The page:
The Build Scan copy tool operates by copying Build Scans from one Gradle Enterprise server to another. To do this effectively, it needs network access to both servers, and access keys if necessary.

Steps:

  • Choose a host to run the copy tool on that will be able to access the normal URL of each server involved. This may be the host of one of the Gradle Enterprise instances - if both would work, it is recommended to use the server that the tool is copying Build Scans from, so as to not increase load on the production server.

  • Verify that both instances are accessible from the host that you will run the copy tool on. This can be done in various ways, but typically a tool like curl is available to do it:

    curl https://source-gradle-enterprise-server.company.com/info/version
    curl https://destination-gradle-enterprise-server.company.com/info/version

    If you cannot connect to either server, either discuss your network setup with an appropriate administrator ot try another host.

  • The copy tool requires access keys if the equivalent operations would require them. This means that it needs an access key for a user with Build Scan publishing permissions if anonymous access to publish Build Scans is disabled on the destination server, see the administration manual. It also will need an access key with “Build data export” permissions if this permission is not granted to anonymous users on the source server, see the Export API manual.

  • The tool can be run as a Java executable JAR file or as a docker container.

    • If running as a JAR, ensure that you have a JDK 11 compatible Java runtime installed, download the latest version from here and verify that it works by running it using:

      java -jar gradle-enterprise-scans-copy-«version».jar
    • If running as a docker container, verify that it can be pulled and run using:

      docker run --rm gradle/gradle-enterprise-scans-copy-cli:latest

Appendix H: Running the Build Scans copy tool

Assuming that you have run through the pre-copy verification steps, running the copier is straight-forward.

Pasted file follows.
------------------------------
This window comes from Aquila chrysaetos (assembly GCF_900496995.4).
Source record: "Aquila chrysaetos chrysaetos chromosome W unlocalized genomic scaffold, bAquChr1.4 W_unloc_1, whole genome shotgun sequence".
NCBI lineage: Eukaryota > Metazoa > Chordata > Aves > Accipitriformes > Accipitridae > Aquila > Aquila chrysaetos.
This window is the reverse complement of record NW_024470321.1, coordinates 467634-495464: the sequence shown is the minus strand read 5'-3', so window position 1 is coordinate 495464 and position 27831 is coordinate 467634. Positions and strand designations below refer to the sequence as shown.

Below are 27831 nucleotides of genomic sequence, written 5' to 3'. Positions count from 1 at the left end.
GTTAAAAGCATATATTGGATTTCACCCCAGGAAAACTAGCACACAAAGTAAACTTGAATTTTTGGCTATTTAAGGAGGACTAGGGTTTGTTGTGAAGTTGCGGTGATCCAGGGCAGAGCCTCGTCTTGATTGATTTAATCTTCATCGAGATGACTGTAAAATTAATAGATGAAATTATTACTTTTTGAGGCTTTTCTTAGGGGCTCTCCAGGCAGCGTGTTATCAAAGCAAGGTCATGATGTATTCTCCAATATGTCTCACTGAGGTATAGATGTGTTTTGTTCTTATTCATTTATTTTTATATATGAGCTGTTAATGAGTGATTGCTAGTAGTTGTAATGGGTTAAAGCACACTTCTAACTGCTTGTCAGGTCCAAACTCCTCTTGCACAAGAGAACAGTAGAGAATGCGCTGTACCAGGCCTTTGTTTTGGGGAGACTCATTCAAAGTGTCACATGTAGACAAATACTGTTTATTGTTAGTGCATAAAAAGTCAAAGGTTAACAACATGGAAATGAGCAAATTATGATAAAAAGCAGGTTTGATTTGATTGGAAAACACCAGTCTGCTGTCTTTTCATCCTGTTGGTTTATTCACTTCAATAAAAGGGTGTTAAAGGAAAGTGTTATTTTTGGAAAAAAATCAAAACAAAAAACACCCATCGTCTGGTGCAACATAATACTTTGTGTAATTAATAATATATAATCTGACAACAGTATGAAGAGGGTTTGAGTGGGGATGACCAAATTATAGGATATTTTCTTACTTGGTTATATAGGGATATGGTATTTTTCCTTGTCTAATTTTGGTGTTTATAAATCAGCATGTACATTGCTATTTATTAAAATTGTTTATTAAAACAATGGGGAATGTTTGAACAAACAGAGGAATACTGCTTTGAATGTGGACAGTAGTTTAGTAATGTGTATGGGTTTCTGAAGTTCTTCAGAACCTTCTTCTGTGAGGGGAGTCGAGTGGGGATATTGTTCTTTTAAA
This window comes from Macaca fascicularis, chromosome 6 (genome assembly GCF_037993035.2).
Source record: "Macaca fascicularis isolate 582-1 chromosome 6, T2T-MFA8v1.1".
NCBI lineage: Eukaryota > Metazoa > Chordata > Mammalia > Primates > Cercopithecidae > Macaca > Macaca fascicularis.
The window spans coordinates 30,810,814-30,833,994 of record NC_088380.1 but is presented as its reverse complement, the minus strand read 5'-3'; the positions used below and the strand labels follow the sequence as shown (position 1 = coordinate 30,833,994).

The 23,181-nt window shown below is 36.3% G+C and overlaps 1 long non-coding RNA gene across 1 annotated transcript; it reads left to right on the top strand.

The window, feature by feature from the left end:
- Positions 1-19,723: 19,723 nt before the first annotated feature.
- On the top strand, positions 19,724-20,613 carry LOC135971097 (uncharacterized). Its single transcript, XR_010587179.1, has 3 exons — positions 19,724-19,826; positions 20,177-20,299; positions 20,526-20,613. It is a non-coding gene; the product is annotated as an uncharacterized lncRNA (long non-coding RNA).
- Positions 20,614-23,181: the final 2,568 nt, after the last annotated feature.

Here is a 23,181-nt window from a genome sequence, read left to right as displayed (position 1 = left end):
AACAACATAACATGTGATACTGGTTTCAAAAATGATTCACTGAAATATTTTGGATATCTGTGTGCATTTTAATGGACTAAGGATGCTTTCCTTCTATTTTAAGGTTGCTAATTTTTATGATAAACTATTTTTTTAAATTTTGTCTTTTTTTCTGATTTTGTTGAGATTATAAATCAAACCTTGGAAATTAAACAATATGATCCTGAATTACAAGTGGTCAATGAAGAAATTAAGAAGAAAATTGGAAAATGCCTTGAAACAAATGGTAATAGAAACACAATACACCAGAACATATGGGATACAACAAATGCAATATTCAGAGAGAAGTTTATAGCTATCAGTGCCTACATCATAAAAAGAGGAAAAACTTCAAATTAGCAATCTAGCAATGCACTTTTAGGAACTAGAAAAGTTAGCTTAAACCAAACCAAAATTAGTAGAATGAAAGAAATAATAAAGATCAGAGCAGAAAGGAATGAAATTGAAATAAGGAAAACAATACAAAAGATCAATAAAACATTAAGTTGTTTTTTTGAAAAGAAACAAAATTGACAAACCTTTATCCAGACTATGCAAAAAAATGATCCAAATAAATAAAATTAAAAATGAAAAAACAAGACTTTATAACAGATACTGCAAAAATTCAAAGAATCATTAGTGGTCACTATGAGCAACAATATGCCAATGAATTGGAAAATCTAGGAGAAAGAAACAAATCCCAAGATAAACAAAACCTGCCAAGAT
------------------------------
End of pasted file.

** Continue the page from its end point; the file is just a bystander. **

Please ensure that your system has at least 2GB of memory available.

Access keys

If your destination servers require access keys, export:

  • SOURCE_ACCESS_KEY for an access key with export permissions from the source server

  • DESTINATION_ACCESS_KEY for an access key with Build Scan publish permissions from the destination server

Docker

Run as a docker container, optionally providing the access key environmental variables if appropriate:

docker run \
  --detach \
  --name=gradle-enterprise-scans-copy-cli \
  -e SOURCE_ACCESS_KEY \
  -e DESTINATION_ACCESS_KEY \
  gradle/gradle-enterprise-scans-copy-cli:latest copy \
  --sourceUrl=https://source-gradle-enterprise-server.company.com/ \
  --destinationUrl=https://destination-gradle-enterprise-server.company.com/

To follow progress, check the output in the docker logs:

docker logs --follow gradle-enterprise-scans-copy-cli

The Build Scans copy tool will write a file containing IDs of Build Scans that it was unable to copy to a file in the current directory.

This file can be retrieved from the container from its /home directory. The default filename is failures.txt, though this can be changed via a command line argument.

docker cp gradle-enterprise-scans-copy-cli:/home/failures.txt ./failures.txt

To instead have this file written to your local filesystem automatically, mount a local directory to the /home directory inside the container. For example:

mkdir ~/copy-failures

docker run \
  --detach \
  -v ~/copy-failures:/home \
  --name=gradle-enterprise-scans-copy-cli \